Hey hey! Merry Christmas (or whatever godless pagan ritual you celebrate in your backwards belief system) everyone! Sorry the wires have been silent over here, but I’ve been traveling through the hills and valleys of rural Missouri with my family in tow, wiping my ass with corn cobs and eating possum sloppy joes. In short, it’s been a magical yuletide. It’s been so magical, in fact, that I almost forgot to give y’all your Christmas present. Okay, ready? Here goes:
This is the link to a stream of my new song “A Man With The Passion Of Tennessee Williams” hosted by our buddies over at AP. This song will stream today and then tomorrow, you’ll be able to legally (ha!) download it as part of a three song EP, which also features an acoustic demo of the song “Suffer the Children, Come Unto Me” (which is a [probably highly bastardized] quote from our favorite birthday boy/hippy with a god complex, Jesus). The EP will also feature the demo/only version in existence of “I’d Rather Die than Live Forever,” which is generally a bit more aggressive and traditional in terms of what you may expect from my output. Those three songs will be available via iTunes and Red Scare tomorrow, Tuesday, Dec 27, so start saving your pennies now.
“Suffer the Children” will appear in a very different form on the Brendan Kelly and the Wandering Birds full length, which will come out in March via Red Scare and be available digitally, on vinyl and on cd (if you’re some kind of fucking caveman or something). All of this is very exciting, so I’ll just give you guys a second and let you go listen to the new song.
Okay, you back? Pretty amazing, eh? Totally. I wrote this song about two years ago and finally recorded it in the pantry of my friend Noelle’s parents’ kitchen last summer where I played everything but the beat. After it was all done, I was so stoked on how it turned out that I decided to push forward and do a whole record. This is that same version of that song that I recorded in that pantry, and it’s about as indicative of the sound of the record as anything (which isn’t saying much. The record is pretty all over the place in terms of style and sound).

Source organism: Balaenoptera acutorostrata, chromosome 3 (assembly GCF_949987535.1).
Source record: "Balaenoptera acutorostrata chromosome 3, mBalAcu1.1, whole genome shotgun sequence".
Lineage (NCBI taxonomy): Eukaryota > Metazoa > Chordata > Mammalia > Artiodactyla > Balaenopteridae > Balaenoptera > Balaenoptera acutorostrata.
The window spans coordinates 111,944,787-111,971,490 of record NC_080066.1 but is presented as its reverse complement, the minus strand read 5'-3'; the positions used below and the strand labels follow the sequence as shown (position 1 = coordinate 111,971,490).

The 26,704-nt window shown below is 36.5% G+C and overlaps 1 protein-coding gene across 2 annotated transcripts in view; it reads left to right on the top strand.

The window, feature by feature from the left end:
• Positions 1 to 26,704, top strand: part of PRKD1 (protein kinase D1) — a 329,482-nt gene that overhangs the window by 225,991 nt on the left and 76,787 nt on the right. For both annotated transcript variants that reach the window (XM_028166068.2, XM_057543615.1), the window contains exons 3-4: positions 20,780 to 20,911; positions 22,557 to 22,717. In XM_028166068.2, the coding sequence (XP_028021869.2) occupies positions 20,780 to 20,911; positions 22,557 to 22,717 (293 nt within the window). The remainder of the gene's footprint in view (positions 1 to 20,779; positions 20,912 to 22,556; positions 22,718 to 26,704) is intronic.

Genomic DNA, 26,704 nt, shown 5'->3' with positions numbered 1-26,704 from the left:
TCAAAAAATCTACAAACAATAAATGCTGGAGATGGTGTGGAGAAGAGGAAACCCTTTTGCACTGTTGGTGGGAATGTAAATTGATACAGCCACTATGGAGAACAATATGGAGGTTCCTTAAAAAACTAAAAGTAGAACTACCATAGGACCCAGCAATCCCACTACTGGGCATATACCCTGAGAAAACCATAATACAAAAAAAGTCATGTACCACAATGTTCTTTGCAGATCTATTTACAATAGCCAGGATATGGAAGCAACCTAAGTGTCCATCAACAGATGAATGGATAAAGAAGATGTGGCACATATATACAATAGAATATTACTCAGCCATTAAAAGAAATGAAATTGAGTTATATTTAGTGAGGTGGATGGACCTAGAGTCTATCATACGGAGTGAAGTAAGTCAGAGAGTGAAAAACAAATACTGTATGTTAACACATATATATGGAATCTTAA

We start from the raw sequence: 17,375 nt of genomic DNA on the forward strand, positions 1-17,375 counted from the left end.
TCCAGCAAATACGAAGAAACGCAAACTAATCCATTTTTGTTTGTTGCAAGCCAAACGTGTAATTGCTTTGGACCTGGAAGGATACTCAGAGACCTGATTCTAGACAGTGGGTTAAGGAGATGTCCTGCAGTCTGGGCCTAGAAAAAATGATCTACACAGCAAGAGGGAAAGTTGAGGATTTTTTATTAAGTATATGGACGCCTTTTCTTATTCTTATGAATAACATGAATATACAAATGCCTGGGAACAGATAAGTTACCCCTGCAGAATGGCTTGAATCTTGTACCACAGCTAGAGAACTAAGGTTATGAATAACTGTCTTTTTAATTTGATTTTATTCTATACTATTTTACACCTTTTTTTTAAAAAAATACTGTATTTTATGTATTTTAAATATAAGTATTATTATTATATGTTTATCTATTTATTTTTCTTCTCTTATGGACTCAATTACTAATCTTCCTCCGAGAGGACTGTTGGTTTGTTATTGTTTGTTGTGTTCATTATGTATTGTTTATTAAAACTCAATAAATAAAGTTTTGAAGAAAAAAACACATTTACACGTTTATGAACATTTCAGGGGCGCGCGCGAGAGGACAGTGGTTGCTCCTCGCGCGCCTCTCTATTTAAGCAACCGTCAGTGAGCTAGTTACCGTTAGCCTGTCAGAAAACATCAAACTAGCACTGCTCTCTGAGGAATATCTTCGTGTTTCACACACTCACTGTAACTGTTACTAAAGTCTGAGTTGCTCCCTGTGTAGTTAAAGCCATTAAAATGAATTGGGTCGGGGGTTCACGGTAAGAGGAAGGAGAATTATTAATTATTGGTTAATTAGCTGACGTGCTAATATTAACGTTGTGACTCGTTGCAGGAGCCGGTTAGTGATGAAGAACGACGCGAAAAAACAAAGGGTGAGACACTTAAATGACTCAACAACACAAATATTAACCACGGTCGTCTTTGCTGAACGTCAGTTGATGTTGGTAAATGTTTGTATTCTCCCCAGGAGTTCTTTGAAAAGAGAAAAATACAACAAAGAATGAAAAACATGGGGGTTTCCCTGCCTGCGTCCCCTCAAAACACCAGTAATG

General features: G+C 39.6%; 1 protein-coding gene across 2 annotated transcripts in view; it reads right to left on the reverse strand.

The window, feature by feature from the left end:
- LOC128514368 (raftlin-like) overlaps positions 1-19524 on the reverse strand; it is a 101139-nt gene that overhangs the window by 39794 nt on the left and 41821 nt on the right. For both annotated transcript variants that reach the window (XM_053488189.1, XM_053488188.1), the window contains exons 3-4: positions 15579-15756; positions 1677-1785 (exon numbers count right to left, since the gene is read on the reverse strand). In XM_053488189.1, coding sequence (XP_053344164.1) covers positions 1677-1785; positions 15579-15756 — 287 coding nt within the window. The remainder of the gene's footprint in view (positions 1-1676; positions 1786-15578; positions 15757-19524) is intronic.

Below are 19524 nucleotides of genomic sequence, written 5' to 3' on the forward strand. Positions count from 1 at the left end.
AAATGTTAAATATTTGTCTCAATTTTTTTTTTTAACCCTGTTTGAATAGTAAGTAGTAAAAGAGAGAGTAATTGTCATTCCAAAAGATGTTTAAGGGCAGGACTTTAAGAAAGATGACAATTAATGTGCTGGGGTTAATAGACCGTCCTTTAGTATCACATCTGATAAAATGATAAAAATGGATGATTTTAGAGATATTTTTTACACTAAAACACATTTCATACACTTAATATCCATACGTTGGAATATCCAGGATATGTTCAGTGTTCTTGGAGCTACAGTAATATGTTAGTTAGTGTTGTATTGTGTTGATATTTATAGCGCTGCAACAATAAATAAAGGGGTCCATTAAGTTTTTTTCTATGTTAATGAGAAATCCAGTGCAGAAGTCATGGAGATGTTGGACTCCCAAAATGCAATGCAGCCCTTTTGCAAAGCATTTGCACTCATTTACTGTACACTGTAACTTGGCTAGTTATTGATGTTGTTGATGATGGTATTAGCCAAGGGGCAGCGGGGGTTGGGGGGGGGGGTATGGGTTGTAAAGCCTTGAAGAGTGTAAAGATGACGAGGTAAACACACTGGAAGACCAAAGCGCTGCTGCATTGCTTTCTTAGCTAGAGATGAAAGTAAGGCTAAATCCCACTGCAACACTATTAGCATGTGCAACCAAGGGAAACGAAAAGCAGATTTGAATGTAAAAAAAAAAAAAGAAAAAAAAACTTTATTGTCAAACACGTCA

Anyway, this song is about the “everyone’s a brilliant genius who can do absolutely anything spectacularly” mindset that exists in our country and specifically in any and all countercultures. The direct inspiration for this song was the terrible movie Garden State, specifically the scene where Natalie Portman writhes and squeals and pops like a cat with a lithium bubble in its brain and then points out that her little tard-spasm was cosmically great because no one has ever done that before. This is a microcosm of the mindset that seems to go into almost all art these days. “If I do it, and it’s unique (which it isn’t, more often than not), it’s gonna be brilliant, because just by using my own Unique and Important brain I am destined to make brilliant movies and play brilliant music and I’m a Very Important Voice In Youth Culture! You know why? Simply because I’m doing it at all!
The truth, of course is that most people absolutely suck at things and nowhere is that more apparent than when a misguided soul (almost anyone who ever attempts to create anything) decides to remove the collaborative process and set out as the sole visionary of an ambitious undertaking. Collaboration is an important tool used by all your favorite artists for a reason, because even two idiots, while bouncing ideas off each other, can come to remarkable conclusions that would otherwise be unattainable by any single human mind. Without fail, all the most interesting and dynamic bits or changes that have ever happened in any Lawrence Arms song (not to be totally myopic, but simply because it’s the process I have the most experience with) were the results of someone messing up and the resulting sound being cooler than what was already there. That stuff was literally not written by anyone, but discovered by accident. That’s the brilliance of collaboration.